“It does start with the parent,” Paul said. “So even if you haven’t been reading a lot, it is important to bring books into your life because kids look to their parents as role models.” For parents who aren’t already big readers, she suggests that parenthood could be a chance to make good on those resolutions to read more.
She recommends starting a reading routine with infants, even though it may seem like they aren’t getting much out of books at that age. For one thing, it can help parents, who may not have ever read aloud, get comfortable with the idea. Reading time can become a daily ritual for connection, child snuggling with their parent, hearing their voice, playing with the pages. From a very early age, kids are building positive memories and associations with reading.
And there’s no reason this protected time has to stop as children grow older, Paul said. People love stories — that’s why audiobooks and podcasts are so popular. Many parents, and teachers, continue to read to older kids who continue to find it pleasurable. Reading a book aloud together also gives parents an opportunity to start conversations with their kids about the book or its themes.
Paul also points to research showing that mothers are more likely than fathers to read to their children, and that both parents are more likely to read to their daughters than to their sons. Paul hopes parents are mindful of these gender gaps and work to reverse them. The research shows that girls are often more avid readers than boys, a trend that parents may inadvertently be perpetuating from an early age.
Paul also recommends surrounding kids with books at home. Put books in every room. Stack them on the coffee table, in the TV room, put them in the bathroom, make it easy for kids to pick up a book wherever they are. She even suggests sneakier tactics, like piling books about turtles on the coffee table if a child just mentioned being interested in them, for example.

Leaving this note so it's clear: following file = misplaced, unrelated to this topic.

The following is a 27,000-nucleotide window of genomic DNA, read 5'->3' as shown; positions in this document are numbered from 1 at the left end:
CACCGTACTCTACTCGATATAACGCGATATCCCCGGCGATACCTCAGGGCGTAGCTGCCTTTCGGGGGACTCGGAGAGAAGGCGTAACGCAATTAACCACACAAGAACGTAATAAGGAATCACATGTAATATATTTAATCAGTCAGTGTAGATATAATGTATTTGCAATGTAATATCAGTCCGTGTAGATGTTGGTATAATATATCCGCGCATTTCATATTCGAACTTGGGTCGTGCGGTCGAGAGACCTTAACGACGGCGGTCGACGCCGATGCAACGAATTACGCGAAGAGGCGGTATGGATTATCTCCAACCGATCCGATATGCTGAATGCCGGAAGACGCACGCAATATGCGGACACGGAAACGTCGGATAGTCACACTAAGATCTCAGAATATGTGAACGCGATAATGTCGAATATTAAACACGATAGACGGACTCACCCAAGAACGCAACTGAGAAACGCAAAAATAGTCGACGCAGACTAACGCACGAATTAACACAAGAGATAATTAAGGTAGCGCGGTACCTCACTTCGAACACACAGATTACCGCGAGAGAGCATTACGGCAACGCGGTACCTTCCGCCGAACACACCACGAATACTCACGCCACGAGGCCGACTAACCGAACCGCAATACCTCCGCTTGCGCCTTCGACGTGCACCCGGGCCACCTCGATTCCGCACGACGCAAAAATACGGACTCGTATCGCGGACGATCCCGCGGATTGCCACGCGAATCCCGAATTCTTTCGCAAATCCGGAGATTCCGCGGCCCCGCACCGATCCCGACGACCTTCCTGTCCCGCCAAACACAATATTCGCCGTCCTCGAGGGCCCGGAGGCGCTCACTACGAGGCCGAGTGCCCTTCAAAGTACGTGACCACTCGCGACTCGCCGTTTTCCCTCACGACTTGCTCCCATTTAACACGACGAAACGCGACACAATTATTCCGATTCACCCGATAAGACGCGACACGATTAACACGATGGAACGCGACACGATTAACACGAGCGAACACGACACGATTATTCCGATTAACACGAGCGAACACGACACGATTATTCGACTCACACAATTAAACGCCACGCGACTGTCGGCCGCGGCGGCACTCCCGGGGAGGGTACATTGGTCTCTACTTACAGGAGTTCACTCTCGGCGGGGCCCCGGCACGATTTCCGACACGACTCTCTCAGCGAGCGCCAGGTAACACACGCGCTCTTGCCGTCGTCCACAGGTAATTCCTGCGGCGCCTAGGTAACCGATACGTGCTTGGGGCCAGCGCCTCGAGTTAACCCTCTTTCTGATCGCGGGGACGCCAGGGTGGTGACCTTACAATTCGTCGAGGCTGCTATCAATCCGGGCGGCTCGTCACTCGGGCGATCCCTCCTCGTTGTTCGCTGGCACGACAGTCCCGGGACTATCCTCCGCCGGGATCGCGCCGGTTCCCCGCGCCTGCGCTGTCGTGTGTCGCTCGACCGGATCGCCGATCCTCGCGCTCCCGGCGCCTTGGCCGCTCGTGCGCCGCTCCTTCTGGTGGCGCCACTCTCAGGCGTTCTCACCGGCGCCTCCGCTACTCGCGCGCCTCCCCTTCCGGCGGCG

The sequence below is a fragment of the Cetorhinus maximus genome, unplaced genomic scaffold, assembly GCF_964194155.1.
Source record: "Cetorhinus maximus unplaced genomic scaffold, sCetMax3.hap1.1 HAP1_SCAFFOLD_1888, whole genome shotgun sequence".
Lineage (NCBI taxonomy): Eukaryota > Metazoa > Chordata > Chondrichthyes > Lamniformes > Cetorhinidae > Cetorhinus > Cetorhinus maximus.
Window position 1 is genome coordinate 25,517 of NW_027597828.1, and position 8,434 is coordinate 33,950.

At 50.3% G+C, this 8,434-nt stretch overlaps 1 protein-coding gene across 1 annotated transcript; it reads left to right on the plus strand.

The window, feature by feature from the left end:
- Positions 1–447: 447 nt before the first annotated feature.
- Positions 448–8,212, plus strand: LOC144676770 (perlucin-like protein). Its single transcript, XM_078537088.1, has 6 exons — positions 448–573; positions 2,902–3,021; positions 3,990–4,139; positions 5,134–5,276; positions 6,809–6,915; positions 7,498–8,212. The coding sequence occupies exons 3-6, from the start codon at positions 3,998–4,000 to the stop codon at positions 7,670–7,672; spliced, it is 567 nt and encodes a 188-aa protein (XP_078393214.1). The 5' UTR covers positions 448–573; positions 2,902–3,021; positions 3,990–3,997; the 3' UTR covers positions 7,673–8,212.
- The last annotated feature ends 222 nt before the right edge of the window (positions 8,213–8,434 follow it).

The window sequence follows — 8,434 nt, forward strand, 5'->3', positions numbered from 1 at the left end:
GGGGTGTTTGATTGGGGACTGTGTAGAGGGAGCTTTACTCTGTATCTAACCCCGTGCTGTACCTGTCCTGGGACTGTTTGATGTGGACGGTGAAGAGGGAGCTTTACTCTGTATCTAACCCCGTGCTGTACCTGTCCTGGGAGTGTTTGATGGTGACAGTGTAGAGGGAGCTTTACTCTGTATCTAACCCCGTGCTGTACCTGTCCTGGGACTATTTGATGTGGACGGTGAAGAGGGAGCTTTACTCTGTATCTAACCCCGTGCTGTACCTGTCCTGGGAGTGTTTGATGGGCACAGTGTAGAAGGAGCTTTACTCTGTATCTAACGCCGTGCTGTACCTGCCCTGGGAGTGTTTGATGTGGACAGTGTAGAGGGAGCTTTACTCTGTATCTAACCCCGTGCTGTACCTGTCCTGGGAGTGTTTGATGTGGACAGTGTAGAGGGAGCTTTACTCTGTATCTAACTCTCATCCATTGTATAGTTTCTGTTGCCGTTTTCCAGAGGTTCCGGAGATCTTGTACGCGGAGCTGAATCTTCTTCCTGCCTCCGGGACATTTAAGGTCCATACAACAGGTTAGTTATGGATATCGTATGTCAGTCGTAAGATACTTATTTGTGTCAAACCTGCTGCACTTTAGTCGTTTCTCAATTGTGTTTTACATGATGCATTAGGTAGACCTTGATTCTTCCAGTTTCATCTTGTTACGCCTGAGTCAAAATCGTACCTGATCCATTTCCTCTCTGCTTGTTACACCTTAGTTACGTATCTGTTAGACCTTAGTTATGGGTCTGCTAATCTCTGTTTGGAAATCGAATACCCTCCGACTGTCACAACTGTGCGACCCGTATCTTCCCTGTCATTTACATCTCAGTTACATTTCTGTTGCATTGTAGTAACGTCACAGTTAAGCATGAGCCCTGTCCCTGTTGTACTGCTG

She also understands the temptation to hand kids a phone or iPad when waiting in line at the grocery store or at the doctor’s office. But, those are also perfect moments to pull out a book. She recommends parents always have one or two along for those moments.
The goal is to develop an intrinsic love of reading, so make reading special. In her house, Paul’s kids have a set bedtime. But they are allowed to stay up 30 minutes longer if they are reading in bed. This type of strategy makes reading special, a treat that comes with privileges. That’s very different from rewarding a child for reading with candy or screen time — extrinsic rewards that send the message that reading must not be very fun.
And since technology is often the alternative to reading, Paul recommends parents follow the same rules they set for kids. If there’s a rule of no phones at the table, that goes for parents, too. And if there’s a no screens after 8 o’clock rule, with those last few minutes before bed being reading time, that goes for parents, too.
Let Kids Read What They Want
In the spirit of making reading pleasurable, Paul reminds parents not to judge what their kids read. It may not be high literature, but that’s all right. Comics, books about baseball statistics, fantasy, graphic novels, these are all great forms of reading. Just as adults sometimes like to enjoy a trashy read, kids do, too. That doesn’t mean they aren’t starting to learn the difference between good and bad writing.